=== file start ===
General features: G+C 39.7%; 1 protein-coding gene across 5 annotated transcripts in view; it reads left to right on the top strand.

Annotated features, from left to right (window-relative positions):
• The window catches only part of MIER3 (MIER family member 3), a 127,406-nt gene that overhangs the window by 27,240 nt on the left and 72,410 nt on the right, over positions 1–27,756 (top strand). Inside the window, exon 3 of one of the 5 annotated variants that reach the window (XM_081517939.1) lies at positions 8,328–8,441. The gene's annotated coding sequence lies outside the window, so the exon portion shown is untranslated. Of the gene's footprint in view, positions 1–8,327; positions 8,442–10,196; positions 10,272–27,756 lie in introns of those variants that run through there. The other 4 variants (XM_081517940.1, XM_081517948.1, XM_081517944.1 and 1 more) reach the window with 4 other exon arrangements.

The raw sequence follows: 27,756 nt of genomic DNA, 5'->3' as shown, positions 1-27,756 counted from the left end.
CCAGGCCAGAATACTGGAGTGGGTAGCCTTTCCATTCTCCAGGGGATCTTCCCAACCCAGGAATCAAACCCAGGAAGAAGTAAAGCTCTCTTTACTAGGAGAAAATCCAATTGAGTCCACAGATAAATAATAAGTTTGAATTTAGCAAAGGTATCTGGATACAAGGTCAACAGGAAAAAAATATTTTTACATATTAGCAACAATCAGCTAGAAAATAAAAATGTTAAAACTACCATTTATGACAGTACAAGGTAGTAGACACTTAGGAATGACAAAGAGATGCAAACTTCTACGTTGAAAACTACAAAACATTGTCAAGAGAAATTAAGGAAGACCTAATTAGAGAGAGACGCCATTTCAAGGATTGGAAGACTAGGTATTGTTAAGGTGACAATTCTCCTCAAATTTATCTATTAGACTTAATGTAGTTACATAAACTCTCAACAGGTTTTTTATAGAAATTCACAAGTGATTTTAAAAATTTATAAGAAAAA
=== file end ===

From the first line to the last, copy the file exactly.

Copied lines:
General features: G+C 39.7%; 1 protein-coding gene across 5 annotated transcripts in view; it reads left to right on the top strand.

Annotated features, from left to right (window-relative positions):
• The window catches only part of MIER3 (MIER family member 3), a 127,406-nt gene that overhangs the window by 27,240 nt on the left and 72,410 nt on the right, over positions 1–27,756 (top strand). Inside the window, exon 3 of one of the 5 annotated variants that reach the window (XM_081517939.1) lies at positions 8,328–8,441. The gene's annotated coding sequence lies outside the window, so the exon portion shown is untranslated. Of the gene's footprint in view, positions 1–8,327; positions 8,442–10,196; positions 10,272–27,756 lie in introns of those variants that run through there. The other 4 variants (XM_081517940.1, XM_081517948.1, XM_081517944.1 and 1 more) reach the window with 4 other exon arrangements.

The raw sequence follows: 27,756 nt of genomic DNA, 5'->3' as shown, positions 1-27,756 counted from the left end.
CCAGGCCAGAATACTGGAGTGGGTAGCCTTTCCATTCTCCAGGGGATCTTCCCAACCCAGGAATCAAACCCAGGAAGAAGTAAAGCTCTCTTTACTAGGAGAAAATCCAATTGAGTCCACAGATAAATAATAAGTTTGAATTTAGCAAAGGTATCTGGATACAAGGTCAACAGGAAAAAAATATTTTTACATATTAGCAACAATCAGCTAGAAAATAAAAATGTTAAAACTACCATTTATGACAGTACAAGGTAGTAGACACTTAGGAATGACAAAGAGATGCAAACTTCTACGTTGAAAACTACAAAACATTGTCAAGAGAAATTAAGGAAGACCTAATTAGAGAGAGACGCCATTTCAAGGATTGGAAGACTAGGTATTGTTAAGGTGACAATTCTCCTCAAATTTATCTATTAGACTTAATGTAGTTACATAAACTCTCAACAGGTTTTTTATAGAAATTCACAAGTGATTTTAAAAATTTATAAGAAAAA